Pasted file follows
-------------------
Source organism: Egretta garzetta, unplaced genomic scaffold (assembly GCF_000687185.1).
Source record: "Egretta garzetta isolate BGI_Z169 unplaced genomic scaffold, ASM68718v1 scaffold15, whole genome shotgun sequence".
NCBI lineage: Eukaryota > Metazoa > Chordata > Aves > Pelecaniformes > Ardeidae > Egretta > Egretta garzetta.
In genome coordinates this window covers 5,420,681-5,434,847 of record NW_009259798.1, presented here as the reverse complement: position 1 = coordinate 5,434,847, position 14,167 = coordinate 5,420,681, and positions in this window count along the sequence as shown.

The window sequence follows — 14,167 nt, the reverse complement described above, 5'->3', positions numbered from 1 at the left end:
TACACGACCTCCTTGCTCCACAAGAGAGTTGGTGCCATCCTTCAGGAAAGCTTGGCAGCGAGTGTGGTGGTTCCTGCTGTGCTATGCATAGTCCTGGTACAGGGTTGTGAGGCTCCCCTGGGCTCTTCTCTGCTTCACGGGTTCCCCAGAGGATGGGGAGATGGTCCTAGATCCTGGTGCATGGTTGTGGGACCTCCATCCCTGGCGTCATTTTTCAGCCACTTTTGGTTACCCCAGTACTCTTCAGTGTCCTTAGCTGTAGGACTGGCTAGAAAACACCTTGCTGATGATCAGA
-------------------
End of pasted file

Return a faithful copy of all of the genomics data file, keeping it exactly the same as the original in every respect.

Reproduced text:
Source organism: Egretta garzetta, unplaced genomic scaffold (assembly GCF_000687185.1).
Source record: "Egretta garzetta isolate BGI_Z169 unplaced genomic scaffold, ASM68718v1 scaffold15, whole genome shotgun sequence".
NCBI lineage: Eukaryota > Metazoa > Chordata > Aves > Pelecaniformes > Ardeidae > Egretta > Egretta garzetta.
In genome coordinates this window covers 5,420,681-5,434,847 of record NW_009259798.1, presented here as the reverse complement: position 1 = coordinate 5,434,847, position 14,167 = coordinate 5,420,681, and positions in this window count along the sequence as shown.

The window sequence follows — 14,167 nt, the reverse complement described above, 5'->3', positions numbered from 1 at the left end:
TACACGACCTCCTTGCTCCACAAGAGAGTTGGTGCCATCCTTCAGGAAAGCTTGGCAGCGAGTGTGGTGGTTCCTGCTGTGCTATGCATAGTCCTGGTACAGGGTTGTGAGGCTCCCCTGGGCTCTTCTCTGCTTCACGGGTTCCCCAGAGGATGGGGAGATGGTCCTAGATCCTGGTGCATGGTTGTGGGACCTCCATCCCTGGCGTCATTTTTCAGCCACTTTTGGTTACCCCAGTACTCTTCAGTGTCCTTAGCTGTAGGACTGGCTAGAAAACACCTTGCTGATGATCAGA